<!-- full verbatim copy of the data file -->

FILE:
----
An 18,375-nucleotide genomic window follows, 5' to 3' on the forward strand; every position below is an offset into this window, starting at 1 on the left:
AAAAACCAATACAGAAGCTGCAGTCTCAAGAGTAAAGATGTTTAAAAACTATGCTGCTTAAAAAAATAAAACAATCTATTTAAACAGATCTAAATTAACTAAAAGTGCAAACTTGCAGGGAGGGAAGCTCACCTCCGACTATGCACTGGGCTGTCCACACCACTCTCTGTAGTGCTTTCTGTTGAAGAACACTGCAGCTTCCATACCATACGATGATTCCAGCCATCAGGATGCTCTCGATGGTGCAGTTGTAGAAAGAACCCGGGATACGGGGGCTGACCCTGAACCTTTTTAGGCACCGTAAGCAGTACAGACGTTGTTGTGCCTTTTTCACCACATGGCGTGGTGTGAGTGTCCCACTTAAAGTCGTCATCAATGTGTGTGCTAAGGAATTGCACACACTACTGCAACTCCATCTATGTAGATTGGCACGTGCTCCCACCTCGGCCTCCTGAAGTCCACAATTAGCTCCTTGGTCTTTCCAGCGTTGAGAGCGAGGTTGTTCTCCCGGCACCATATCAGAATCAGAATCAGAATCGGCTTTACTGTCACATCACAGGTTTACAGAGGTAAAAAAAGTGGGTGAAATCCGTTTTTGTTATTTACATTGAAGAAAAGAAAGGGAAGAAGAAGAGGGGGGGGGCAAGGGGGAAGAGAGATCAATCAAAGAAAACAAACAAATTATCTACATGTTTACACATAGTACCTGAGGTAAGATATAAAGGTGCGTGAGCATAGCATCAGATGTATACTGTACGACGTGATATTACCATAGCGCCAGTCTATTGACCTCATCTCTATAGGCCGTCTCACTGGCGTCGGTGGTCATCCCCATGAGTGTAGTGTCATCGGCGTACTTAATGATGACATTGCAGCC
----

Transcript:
An 18,375-nucleotide genomic window follows, 5' to 3' on the forward strand; every position below is an offset into this window, starting at 1 on the left:
AAAAACCAATACAGAAGCTGCAGTCTCAAGAGTAAAGATGTTTAAAAACTATGCTGCTTAAAAAAATAAAACAATCTATTTAAACAGATCTAAATTAACTAAAAGTGCAAACTTGCAGGGAGGGAAGCTCACCTCCGACTATGCACTGGGCTGTCCACACCACTCTCTGTAGTGCTTTCTGTTGAAGAACACTGCAGCTTCCATACCATACGATGATTCCAGCCATCAGGATGCTCTCGATGGTGCAGTTGTAGAAAGAACCCGGGATACGGGGGCTGACCCTGAACCTTTTTAGGCACCGTAAGCAGTACAGACGTTGTTGTGCCTTTTTCACCACATGGCGTGGTGTGAGTGTCCCACTTAAAGTCGTCATCAATGTGTGTGCTAAGGAATTGCACACACTACTGCAACTCCATCTATGTAGATTGGCACGTGCTCCCACCTCGGCCTCCTGAAGTCCACAATTAGCTCCTTGGTCTTTCCAGCGTTGAGAGCGAGGTTGTTCTCCCGGCACCATATCAGAATCAGAATCAGAATCGGCTTTACTGTCACATCACAGGTTTACAGAGGTAAAAAAAGTGGGTGAAATCCGTTTTTGTTATTTACATTGAAGAAAAGAAAGGGAAGAAGAAGAGGGGGGGGGCAAGGGGGAAGAGAGATCAATCAAAGAAAACAAACAAATTATCTACATGTTTACACATAGTACCTGAGGTAAGATATAAAGGTGCGTGAGCATAGCATCAGATGTATACTGTACGACGTGATATTACCATAGCGCCAGTCTATTGACCTCATCTCTATAGGCCGTCTCACTGGCGTCGGTGGTCATCCCCATGAGTGTAGTGTCATCGGCGTACTTAATGATGACATTGCAGCC